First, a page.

Progress on fiscal consolidation has been less straightforward. First, the most important structural austerity measure that was implemented has been an increase of utility tariffs to reduce energy subsidies (that totaled 3-5% of GDP in 2015). However, against the backdrop of a very cold winter, the high utility bills led to widespread social discontent and an August court ruling suspended the gas tariff increases until the government holds public hearings, planned for 16 September. This illustrates the difficult social environment in which the government has to operate. Consequently, further fiscal consolidation efforts are likely to take a more gradual approach, especially with the October 2017 mid-term elections nearing. Second, lacking a majority in Congress, the government has made various concessions to garner political support for envisaged measures. That has had a fiscal cost. For example, to get the amnesty bill approved, the government linked it to a bill that increases pension benefits and pays debt owed to retirees and to an agreement with governors to restitute them 15% of the income in the country’s revenue sharing agreement. Most concessions are pending claims backed by court rulings, some of which had been ignored by the previous government. Thus, Macri was in fact skillful in gaining support for his own measures while setting public records straight at the same time. Third, while the budget deficit in 2016 is expected to be close to target (4.8% of GDP primary deficit and 6.4% of GDP budget deficit), one off amnesty-related income contributes to this realization. The real test of fiscal consolidation, however, will be whether the government will manage to structurally and significantly reduce the shortfall in 2017 while avoiding social backlash and maintaining political support; a difficult balancing act.
3. Economic activity is getting worse before it will get better
The normalization of macroeconomic policy has an economic cost. The sustained efforts to improve the business climate should pay out eventually, but the high inflation and interest rates are currently hurting economic activity. Moving forward, the agriculture sector is expected to begin the recovery as the reduction of export taxes boosts the 2016/2017 production. The disinflation process, the accompanying monetary easing and infrastructure plans will also help. Consequently, we expect economic activity to grow by 2.7% y-o-y in 2017, after a 1.2% y-o-y contraction in 2016.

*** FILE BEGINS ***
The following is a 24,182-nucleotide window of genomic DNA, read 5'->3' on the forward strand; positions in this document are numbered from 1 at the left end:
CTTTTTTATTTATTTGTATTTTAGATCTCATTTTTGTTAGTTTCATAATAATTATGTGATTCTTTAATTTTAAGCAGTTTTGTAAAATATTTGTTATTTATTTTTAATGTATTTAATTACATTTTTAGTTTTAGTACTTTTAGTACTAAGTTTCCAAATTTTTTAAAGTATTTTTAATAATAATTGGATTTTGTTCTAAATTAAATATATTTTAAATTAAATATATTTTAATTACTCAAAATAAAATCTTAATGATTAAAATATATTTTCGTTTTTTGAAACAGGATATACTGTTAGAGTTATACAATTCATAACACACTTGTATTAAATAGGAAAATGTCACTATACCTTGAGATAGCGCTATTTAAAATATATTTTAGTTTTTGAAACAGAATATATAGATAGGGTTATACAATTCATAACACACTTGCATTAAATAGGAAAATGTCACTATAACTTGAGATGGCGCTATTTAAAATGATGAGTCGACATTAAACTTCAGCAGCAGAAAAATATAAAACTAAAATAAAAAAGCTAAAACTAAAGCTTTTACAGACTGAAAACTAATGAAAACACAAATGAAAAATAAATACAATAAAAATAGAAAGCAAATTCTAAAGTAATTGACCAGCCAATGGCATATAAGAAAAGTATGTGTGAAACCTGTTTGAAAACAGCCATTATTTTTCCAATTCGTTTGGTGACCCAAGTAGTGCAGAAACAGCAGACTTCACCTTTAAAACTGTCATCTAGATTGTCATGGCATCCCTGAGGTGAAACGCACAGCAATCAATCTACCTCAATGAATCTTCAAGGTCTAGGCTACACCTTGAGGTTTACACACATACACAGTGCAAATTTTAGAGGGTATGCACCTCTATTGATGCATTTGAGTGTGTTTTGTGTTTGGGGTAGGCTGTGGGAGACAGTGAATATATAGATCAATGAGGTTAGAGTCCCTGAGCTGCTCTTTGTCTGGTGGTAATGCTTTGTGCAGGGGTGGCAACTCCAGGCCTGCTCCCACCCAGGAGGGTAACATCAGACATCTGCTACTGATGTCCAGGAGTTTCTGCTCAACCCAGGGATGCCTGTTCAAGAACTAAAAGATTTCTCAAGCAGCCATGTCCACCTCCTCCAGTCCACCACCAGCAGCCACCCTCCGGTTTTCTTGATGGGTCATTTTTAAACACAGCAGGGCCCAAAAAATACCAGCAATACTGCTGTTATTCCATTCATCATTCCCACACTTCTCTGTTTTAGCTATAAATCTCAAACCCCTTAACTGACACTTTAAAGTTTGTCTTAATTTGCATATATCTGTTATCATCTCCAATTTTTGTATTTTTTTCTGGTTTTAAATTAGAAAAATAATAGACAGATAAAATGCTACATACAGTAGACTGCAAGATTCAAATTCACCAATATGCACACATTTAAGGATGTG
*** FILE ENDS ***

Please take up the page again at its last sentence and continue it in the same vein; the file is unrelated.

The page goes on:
Argentina has experienced many political and macroeconomic crises. From the mid-1970s to the early 1980s, the country was under military rule, which ended when Argentina lost the Falklands war. In the 1980s, high inflation turned into hyperinflation. With a tight dollar peg introduced in 1991, the Menem government managed to bring inflation under control. However, in the late 1990s this peg left Argentina unable to deal with the combined impact of low commodity prices, an appreciating USD, substantial dollarization and pro-cyclical fiscal policies; the country was heading for a big economic, political and social crisis. In 2001/2002, Argentina had to abandon the peg and at the same time declared the biggest sovereign default in history, losing access to international financial markets. Afterwards, the country managed to recover quickly and benefitted from the commodity boom. However, increasingly interventionist, ad-hoc and unsustainable policies during twelve years of Kirchnerism have led to large macroeconomic imbalances that the previous government contained through tight controls and high state intervention. A new government took office in December 2015 and is opening up and normalizing the economy, but the transition is not without risks. Argentina’s institutions have remained weak and its politics are centred on persons, with party loyalty and, in particular, ideology playing a much smaller role. The country has a very dynamic and advanced agricultural sector, which accounts for 55% of total exports. Soybeans and soybean products are the most important agricultural export commodity and account for roughly one-third of Argentina’s exports. Manufacturing, largely accounted for by the automotive sector, is another important pillar of the economy. The most important export market for Argentina’s products is Brazil. With a nominal GDP of USD 14,658 per capita in 2015, Argentina remains one of the richest countries of Latin America.